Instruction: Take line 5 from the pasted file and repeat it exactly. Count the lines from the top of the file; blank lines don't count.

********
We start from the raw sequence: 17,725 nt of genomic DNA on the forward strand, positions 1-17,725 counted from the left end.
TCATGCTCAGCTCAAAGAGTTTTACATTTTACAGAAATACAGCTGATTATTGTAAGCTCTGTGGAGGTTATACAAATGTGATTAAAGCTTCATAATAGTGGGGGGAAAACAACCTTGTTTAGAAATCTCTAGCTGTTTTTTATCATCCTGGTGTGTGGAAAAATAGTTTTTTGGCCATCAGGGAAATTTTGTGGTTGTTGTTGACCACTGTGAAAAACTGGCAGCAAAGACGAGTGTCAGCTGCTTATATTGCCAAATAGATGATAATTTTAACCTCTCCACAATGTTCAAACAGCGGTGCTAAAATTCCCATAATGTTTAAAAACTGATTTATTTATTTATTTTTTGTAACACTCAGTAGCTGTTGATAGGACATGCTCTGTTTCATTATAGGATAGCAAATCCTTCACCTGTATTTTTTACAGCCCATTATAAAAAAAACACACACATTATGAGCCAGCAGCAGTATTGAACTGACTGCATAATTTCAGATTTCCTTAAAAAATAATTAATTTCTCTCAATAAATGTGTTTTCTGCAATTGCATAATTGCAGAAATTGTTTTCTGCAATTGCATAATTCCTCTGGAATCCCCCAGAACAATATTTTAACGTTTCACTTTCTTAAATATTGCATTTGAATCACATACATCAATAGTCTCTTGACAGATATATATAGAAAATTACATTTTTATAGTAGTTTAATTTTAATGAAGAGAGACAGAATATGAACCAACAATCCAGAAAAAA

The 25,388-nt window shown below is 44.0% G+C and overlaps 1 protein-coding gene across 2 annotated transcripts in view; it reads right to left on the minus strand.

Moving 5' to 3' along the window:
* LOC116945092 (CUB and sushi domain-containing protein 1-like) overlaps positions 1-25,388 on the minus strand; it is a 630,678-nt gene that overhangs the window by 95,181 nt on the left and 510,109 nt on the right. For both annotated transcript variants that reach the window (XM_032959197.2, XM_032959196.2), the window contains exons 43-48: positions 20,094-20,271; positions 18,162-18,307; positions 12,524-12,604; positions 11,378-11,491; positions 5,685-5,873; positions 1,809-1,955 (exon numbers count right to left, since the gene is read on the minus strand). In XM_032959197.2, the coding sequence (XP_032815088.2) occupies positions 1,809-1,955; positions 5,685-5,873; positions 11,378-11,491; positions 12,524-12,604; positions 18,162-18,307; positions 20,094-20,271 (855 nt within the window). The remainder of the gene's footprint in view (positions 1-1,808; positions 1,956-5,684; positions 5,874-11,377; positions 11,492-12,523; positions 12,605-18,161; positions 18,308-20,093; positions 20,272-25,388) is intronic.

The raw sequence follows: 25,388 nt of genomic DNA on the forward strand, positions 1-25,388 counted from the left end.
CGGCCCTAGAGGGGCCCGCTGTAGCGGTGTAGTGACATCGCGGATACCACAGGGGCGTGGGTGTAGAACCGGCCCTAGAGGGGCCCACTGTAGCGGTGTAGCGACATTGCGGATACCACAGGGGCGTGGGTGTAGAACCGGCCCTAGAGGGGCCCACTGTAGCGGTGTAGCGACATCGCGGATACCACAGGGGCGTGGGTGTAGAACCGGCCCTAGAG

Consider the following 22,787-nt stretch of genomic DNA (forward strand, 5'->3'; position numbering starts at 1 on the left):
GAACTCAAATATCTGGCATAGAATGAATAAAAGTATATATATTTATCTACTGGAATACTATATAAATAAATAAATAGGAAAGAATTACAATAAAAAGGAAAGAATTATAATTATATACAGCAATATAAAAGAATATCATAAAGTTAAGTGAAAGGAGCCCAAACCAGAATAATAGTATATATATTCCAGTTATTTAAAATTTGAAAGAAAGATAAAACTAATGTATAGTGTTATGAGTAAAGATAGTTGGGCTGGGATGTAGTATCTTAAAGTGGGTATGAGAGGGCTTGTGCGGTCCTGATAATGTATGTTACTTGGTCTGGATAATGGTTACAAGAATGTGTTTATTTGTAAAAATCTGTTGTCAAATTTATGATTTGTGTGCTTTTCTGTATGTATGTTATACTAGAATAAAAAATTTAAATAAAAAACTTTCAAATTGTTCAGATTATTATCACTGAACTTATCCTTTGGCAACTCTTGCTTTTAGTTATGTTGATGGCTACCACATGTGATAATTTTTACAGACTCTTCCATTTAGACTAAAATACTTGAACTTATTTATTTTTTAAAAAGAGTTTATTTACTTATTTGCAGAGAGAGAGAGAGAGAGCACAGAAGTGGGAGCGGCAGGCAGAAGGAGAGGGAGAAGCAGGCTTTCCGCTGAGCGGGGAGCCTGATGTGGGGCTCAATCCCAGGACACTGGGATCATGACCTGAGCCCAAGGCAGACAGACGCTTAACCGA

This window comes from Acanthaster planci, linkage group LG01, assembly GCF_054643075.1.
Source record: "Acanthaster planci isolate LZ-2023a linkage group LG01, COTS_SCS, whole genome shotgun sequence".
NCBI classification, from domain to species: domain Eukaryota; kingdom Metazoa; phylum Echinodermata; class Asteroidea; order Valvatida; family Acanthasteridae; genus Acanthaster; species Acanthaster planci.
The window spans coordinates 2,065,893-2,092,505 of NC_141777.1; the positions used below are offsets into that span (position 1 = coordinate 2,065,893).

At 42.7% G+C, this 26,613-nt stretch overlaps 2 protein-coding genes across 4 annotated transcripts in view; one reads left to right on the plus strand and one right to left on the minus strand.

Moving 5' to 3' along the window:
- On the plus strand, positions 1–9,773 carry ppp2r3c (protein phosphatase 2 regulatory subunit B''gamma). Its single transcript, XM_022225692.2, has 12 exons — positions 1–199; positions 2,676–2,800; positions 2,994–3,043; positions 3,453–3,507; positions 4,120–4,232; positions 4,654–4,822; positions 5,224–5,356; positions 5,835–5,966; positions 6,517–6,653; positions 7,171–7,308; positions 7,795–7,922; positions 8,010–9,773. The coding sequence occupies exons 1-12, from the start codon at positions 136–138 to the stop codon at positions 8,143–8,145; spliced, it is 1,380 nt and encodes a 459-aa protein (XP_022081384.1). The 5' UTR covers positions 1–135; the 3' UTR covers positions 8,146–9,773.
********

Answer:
* LOC116945092 (CUB and sushi domain-containing protein 1-like) overlaps positions 1-25,388 on the minus strand; it is a 630,678-nt gene that overhangs the window by 95,181 nt on the left and 510,109 nt on the right. For both annotated transcript variants that reach the window (XM_032959197.2, XM_032959196.2), the window contains exons 43-48: positions 20,094-20,271; positions 18,162-18,307; positions 12,524-12,604; positions 11,378-11,491; positions 5,685-5,873; positions 1,809-1,955 (exon numbers count right to left, since the gene is read on the minus strand). In XM_032959197.2, the coding sequence (XP_032815088.2) occupies positions 1,809-1,955; positions 5,685-5,873; positions 11,378-11,491; positions 12,524-12,604; positions 18,162-18,307; positions 20,094-20,271 (855 nt within the window). The remainder of the gene's footprint in view (positions 1-1,808; positions 1,956-5,684; positions 5,874-11,377; positions 11,492-12,523; positions 12,605-18,161; positions 18,308-20,093; positions 20,272-25,388) is intronic.